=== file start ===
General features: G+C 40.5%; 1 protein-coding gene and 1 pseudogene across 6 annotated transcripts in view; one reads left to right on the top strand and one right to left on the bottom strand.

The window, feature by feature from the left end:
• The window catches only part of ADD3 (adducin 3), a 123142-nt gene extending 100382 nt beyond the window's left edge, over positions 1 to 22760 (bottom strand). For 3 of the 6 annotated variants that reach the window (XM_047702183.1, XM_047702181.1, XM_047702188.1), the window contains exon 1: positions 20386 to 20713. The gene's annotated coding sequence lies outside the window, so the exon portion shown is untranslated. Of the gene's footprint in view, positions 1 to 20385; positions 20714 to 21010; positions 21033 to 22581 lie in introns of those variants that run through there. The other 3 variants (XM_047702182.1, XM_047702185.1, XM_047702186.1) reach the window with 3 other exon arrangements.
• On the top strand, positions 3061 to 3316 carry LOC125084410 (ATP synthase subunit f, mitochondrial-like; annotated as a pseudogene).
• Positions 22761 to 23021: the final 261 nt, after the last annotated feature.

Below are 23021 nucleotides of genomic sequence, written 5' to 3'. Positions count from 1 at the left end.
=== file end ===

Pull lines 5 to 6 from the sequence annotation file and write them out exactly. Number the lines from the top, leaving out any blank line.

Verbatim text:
• Positions 22761 to 23021: the final 261 nt, after the last annotated feature.

Below are 23021 nucleotides of genomic sequence, written 5' to 3'. Positions count from 1 at the left end.